January 18, 2013
Authored by: Chris Rylands and Richard Arenburg
After a long lockout, the NHL will begin its season this weekend thanks, in part, to a pension plan. Among the sticking points for the players, as noted in this article, was the desire to return to a defined benefit pension plan. The NHL was somewhat ahead of its time in 1986 when it switched to a DC-only style retirement plan. However, the players in this recent round of bargaining pushed hard for a pension plan, and succeeded. While the NHL has not released very many details about the pension plan, and some of the information we’ve found is conflicting, this report from CSN Washington suggests that players can be eligible for the maximum benefits permitted by law.
While it is interesting to see an institution as prominent as the NHL buck a clear trend in the retirement space, it goes without saying that this is probably not the beginning of a sea change in retirement benefits back to defined benefit plans. As noted in this Globe and Mail article, even Kevin Westgarth, a Los Angeles Kings forward and a member of the NHLPA’s bargaining committee, called moving to a pension plan “way out of style.” .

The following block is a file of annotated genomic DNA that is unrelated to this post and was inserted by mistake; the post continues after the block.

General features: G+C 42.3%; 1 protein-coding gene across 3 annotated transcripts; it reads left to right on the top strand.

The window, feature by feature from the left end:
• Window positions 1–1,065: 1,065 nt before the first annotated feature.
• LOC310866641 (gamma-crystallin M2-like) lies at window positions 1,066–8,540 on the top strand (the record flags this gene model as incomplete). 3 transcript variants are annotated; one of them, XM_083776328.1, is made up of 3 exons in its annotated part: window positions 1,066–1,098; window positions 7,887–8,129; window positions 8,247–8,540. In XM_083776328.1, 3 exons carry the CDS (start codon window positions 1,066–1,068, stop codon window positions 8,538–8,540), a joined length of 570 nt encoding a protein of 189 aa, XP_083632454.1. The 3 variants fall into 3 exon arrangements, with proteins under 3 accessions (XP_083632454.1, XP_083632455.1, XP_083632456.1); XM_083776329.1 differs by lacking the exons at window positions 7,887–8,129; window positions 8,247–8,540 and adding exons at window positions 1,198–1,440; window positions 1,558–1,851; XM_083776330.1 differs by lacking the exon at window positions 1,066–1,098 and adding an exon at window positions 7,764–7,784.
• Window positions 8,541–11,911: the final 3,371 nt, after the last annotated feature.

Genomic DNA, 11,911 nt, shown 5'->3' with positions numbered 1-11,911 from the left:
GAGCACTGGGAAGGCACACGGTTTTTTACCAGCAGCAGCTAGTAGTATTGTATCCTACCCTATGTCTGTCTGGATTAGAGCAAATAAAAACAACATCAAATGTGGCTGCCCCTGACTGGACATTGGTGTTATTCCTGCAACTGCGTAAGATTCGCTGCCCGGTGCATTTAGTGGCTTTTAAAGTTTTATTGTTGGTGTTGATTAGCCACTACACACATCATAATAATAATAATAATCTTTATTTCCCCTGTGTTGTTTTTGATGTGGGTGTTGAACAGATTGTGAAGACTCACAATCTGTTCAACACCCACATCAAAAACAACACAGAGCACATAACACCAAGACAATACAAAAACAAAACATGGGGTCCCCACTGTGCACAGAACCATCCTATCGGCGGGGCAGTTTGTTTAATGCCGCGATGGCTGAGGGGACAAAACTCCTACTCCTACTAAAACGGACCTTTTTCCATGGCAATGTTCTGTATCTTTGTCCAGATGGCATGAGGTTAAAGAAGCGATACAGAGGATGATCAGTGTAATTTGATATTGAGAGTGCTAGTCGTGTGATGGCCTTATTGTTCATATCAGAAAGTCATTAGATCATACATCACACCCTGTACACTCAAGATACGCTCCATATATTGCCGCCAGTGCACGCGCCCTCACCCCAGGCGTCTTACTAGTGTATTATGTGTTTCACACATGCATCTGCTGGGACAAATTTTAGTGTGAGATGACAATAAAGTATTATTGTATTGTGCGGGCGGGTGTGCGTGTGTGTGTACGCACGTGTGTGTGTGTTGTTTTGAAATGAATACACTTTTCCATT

While pensions may be way out of style for most of us non-athletes, as noted in this article from Bankrate.com, many U.S. professional sports organizations actually offer some kind of pension plan for their players (we’ve previously discussed the pension plans for MLB players here). So the NHL was actually a bit out of step with the rest of its sports brethren (as the Globe and Mail article also suggests). Therefore, in the NHL’s case, this isn’t so much bucking a trend, really a return to an industry standard, in a sense.
Interestingly, many of the arguments that were advanced in support of a pension plan for the NHL players, while somewhat paternalistic, could nevertheless be made for rank and file employees of most other industries as well. Essentially, they boil down to the advantages of lifetime income protection. However, in the current environment (outside of professional sports), we think the more likely move for plan sponsors will be to lifetime income options in defined contribution plans, rather than a return to defined benefit plans. What do you think?